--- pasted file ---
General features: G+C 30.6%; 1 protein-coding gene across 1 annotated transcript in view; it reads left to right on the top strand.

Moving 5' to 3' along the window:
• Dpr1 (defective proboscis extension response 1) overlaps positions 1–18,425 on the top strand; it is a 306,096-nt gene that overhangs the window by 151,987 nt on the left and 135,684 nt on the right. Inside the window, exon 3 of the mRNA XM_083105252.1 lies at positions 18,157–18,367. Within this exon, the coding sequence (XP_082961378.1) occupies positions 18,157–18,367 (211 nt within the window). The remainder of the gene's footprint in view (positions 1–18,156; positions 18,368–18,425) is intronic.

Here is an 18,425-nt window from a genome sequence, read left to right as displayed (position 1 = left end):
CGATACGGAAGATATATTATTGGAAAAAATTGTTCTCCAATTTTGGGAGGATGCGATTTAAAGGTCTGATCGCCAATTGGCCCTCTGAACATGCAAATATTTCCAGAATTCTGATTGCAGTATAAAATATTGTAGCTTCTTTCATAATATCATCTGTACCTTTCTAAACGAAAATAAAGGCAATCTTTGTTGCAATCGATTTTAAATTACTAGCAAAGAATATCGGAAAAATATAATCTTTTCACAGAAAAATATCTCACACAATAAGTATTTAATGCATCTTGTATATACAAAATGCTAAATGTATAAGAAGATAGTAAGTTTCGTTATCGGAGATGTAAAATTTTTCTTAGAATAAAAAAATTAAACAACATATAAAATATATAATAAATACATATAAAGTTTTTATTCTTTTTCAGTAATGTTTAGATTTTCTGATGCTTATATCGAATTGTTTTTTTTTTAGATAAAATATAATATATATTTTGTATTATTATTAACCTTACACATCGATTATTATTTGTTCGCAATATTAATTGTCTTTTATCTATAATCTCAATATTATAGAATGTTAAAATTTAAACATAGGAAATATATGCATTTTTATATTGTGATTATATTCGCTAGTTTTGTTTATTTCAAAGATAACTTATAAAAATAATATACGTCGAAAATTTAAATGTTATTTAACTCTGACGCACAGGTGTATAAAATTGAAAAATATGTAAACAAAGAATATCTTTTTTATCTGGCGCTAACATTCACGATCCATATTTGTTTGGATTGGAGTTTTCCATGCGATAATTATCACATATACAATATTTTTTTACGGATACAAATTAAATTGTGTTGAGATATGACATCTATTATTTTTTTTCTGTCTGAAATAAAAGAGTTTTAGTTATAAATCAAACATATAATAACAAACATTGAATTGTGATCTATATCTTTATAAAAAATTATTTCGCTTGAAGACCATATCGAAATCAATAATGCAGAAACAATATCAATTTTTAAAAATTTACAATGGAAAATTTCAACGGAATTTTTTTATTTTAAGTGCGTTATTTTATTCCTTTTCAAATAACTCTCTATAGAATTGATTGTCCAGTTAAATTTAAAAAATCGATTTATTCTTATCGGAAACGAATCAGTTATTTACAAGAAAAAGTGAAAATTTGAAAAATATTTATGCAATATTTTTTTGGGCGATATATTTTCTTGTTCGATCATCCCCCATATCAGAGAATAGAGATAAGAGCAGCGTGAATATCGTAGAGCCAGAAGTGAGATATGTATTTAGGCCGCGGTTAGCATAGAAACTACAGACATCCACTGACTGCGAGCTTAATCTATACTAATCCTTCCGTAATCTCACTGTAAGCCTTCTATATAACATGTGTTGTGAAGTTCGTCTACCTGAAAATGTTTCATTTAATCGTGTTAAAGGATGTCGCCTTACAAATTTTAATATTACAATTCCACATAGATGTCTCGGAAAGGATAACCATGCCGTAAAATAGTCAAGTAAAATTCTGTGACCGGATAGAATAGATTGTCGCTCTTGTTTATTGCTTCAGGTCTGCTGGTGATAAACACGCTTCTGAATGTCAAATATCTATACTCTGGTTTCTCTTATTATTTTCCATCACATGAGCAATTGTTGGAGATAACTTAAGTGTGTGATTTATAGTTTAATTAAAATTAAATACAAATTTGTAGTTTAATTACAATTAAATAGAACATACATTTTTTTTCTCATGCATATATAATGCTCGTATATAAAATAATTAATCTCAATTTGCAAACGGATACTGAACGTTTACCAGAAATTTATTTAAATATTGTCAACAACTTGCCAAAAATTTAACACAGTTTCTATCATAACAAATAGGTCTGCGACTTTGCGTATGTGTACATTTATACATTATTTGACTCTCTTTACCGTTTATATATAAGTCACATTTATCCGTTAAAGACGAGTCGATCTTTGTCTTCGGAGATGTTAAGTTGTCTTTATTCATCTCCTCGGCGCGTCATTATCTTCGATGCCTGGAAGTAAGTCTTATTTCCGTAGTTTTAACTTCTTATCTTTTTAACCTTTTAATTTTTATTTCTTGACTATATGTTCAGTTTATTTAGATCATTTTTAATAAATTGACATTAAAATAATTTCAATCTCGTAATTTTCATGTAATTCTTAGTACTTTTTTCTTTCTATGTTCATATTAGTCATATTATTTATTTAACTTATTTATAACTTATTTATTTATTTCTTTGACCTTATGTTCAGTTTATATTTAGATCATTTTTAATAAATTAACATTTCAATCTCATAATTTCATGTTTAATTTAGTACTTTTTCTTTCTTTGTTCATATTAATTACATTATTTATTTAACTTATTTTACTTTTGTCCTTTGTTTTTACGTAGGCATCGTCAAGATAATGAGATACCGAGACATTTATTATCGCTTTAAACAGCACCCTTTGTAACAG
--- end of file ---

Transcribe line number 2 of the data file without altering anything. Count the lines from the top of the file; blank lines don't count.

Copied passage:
Moving 5' to 3' along the window: